If you are going to bake gluten-free, use an oven thermometer. This is a good tip for everyone who bakes, gluten-free or not. It was a revelation to me when I got one. My oven temperature can vary by season, time of day and phase of the moon. The thermometer has taken out the guess work. Overall, my results with everything are better and more consistent.
I have started to measure my flours by weight. Weighing the flours is the best way to ensure accuracy. Using measuring cups with gluten-free flours can be frustratingly inconsistent. Whole wheat flour is 140 grams per cup. Knowing this, I make sure each cup of my flour blend of whole grain flour and starches adds up to 140 grams and the results are great every time. Knowing the weights can make it easier to grind whole grains to make flour. 70 grams of whole millet is equal to 70 grams of ground millet whereas 1/3 cup whole millet equals 1/2 cup ground.
I find the whole grain flour blends that best mimic whole wheat flour are about 70% whole grain and 30% starch, although I have gone as high as 75% whole grain and 25% starch with good results. Whole grain flours are heavy and won't give as much rise, but they are more flavourful. The addition of the starch lightens the crumb and helps with binding.
The other thing I've learned is that you don't always need to add xanthan or guar gum. Anything where the gluten-full instructions say don't overmix, such as brownies, pancakes, muffins, quick breads and cookies, doesn't need a gum. I replace fats and eggs with other binding ingredients like fruit or starchy vegetable purees (pumpkin, sweet potato, apple sauce, mashed banana), or flax or chia seeds or nut butters. I have better results when the whole grain flour combination contains a flour with a lot of soluble fibre such as buckwheat, oat, chickpea, corn or teff. This helps to retain moisture and give some structure. Most of the gluten-free flours and starches I use are from Bob's Red Mill and Only Oats.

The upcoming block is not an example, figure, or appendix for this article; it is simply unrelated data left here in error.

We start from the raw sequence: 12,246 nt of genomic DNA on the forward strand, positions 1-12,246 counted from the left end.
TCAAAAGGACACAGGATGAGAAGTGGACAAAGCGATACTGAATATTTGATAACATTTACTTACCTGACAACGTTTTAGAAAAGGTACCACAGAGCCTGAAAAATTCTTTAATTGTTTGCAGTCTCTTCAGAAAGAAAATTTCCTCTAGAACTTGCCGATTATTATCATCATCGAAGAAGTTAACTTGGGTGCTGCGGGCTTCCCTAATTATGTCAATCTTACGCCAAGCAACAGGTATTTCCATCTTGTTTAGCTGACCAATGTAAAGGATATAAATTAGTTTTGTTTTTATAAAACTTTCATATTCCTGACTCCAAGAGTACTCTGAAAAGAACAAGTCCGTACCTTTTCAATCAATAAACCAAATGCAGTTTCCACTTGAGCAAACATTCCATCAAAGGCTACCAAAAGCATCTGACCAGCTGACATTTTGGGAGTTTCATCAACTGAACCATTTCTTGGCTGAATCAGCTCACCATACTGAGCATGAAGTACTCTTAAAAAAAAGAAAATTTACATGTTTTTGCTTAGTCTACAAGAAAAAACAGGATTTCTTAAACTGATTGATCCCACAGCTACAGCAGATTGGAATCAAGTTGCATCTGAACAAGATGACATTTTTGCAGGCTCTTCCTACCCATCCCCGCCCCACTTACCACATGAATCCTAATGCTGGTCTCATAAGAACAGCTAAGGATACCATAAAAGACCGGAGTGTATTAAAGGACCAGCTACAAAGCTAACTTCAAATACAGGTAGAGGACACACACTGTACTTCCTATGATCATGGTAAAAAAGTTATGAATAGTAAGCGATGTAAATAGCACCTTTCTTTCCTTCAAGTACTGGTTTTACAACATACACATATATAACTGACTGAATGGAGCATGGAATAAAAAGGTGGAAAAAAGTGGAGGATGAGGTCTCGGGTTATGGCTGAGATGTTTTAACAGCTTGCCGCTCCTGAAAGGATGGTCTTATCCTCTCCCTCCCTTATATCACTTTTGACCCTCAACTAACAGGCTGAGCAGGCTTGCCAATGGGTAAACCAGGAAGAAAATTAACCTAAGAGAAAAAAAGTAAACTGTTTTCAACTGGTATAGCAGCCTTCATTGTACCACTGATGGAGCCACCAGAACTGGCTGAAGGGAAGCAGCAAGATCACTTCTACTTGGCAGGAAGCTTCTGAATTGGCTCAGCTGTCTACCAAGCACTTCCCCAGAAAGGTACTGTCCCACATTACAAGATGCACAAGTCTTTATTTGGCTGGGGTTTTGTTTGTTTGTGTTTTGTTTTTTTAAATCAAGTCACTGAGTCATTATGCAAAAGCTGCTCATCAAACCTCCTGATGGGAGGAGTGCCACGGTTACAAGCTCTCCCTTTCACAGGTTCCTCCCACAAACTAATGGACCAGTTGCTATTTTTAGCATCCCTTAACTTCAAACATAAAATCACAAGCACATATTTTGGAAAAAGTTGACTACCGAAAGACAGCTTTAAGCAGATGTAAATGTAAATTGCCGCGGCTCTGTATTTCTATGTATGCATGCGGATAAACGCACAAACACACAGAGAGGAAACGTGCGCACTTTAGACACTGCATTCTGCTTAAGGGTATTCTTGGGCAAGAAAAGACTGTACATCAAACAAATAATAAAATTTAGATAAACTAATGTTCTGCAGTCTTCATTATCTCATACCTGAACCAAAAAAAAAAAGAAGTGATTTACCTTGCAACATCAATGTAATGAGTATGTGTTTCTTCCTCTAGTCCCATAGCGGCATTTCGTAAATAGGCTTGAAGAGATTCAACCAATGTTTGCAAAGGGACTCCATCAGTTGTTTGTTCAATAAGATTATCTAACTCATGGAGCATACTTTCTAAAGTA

Finally, the batters or doughs for gluten-free baked goods are wetter than their gluten-full counterparts. The flours absorb liquids more slowly and need a little more time to hydrate. When you make these biscuits, your instincts will tell you to add more flour. Don't. If you keep adding flour, you will end up with dense, crumbly, pucks that are really dry and unpleasant to eat. Without gums or gluten, the tops will crack. I've gotten used to it.
This large recipe makes 12 to 16 biscuits depending on how thickly you press out the dough. I have given the recipe in both weight and volume measurements. Please note that the volume measurements are approximate. I scooped the flour out of the bag with the measuring cup rather than spooning it into the cup. If you measure by volume, your results may be different than mine.
12 to 16 biscuits
Measurements by Weight
280 grams gluten-free oat flour
70 grams gluten-free millet flour
70 grams gluten-free tapioca flour
18 grams gluten-free baking powder
pinch of salt
250 grams / 250 ml soy milk
20 grams / 20 ml apple cider vinegar
1 cup mashed cooked sweet potato (I forgot to weigh this)
Measurements by Volume
2 cups gluten-free oat flour
1/2 cup gluten-free millet flour (1/3 cup whole millet, ground = 1/2 cup)
1/2 cup gluten-free tapioca flour
1 1/2 Tablespoons gluten-free baking powder
pinch of salt
1 cup soy milk
1 1/2 Tablespoons apple cider vinegar
1 cup mashed cooked sweet potato
To your health and happiness,
Beans and Rice